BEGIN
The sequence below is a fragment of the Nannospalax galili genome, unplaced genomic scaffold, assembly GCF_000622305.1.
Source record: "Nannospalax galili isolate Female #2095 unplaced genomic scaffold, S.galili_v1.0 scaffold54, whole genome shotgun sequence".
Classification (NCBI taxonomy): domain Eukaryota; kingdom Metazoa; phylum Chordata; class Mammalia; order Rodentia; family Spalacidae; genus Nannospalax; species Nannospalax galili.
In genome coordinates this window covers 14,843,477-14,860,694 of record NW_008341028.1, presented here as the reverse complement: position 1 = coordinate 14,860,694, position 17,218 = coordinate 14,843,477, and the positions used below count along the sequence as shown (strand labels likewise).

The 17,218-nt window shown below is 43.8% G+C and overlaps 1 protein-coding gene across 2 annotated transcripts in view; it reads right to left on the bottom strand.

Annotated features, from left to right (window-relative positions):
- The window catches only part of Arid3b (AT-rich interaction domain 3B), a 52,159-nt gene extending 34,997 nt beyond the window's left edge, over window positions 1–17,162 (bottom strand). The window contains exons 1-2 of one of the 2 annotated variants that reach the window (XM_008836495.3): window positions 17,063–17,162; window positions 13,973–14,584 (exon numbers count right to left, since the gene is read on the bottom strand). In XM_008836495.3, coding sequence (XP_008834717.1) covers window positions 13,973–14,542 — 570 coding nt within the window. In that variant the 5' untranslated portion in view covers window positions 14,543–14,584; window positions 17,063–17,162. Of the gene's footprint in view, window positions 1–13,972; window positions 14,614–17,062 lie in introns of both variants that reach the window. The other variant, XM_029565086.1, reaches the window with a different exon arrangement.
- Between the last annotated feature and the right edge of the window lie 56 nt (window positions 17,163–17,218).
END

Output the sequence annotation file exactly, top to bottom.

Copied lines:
The sequence below is a fragment of the Nannospalax galili genome, unplaced genomic scaffold, assembly GCF_000622305.1.
Source record: "Nannospalax galili isolate Female #2095 unplaced genomic scaffold, S.galili_v1.0 scaffold54, whole genome shotgun sequence".
Classification (NCBI taxonomy): domain Eukaryota; kingdom Metazoa; phylum Chordata; class Mammalia; order Rodentia; family Spalacidae; genus Nannospalax; species Nannospalax galili.
In genome coordinates this window covers 14,843,477-14,860,694 of record NW_008341028.1, presented here as the reverse complement: position 1 = coordinate 14,860,694, position 17,218 = coordinate 14,843,477, and the positions used below count along the sequence as shown (strand labels likewise).

The 17,218-nt window shown below is 43.8% G+C and overlaps 1 protein-coding gene across 2 annotated transcripts in view; it reads right to left on the bottom strand.

Annotated features, from left to right (window-relative positions):
- The window catches only part of Arid3b (AT-rich interaction domain 3B), a 52,159-nt gene extending 34,997 nt beyond the window's left edge, over window positions 1–17,162 (bottom strand). The window contains exons 1-2 of one of the 2 annotated variants that reach the window (XM_008836495.3): window positions 17,063–17,162; window positions 13,973–14,584 (exon numbers count right to left, since the gene is read on the bottom strand). In XM_008836495.3, coding sequence (XP_008834717.1) covers window positions 13,973–14,542 — 570 coding nt within the window. In that variant the 5' untranslated portion in view covers window positions 14,543–14,584; window positions 17,063–17,162. Of the gene's footprint in view, window positions 1–13,972; window positions 14,614–17,062 lie in introns of both variants that reach the window. The other variant, XM_029565086.1, reaches the window with a different exon arrangement.
- Between the last annotated feature and the right edge of the window lie 56 nt (window positions 17,163–17,218).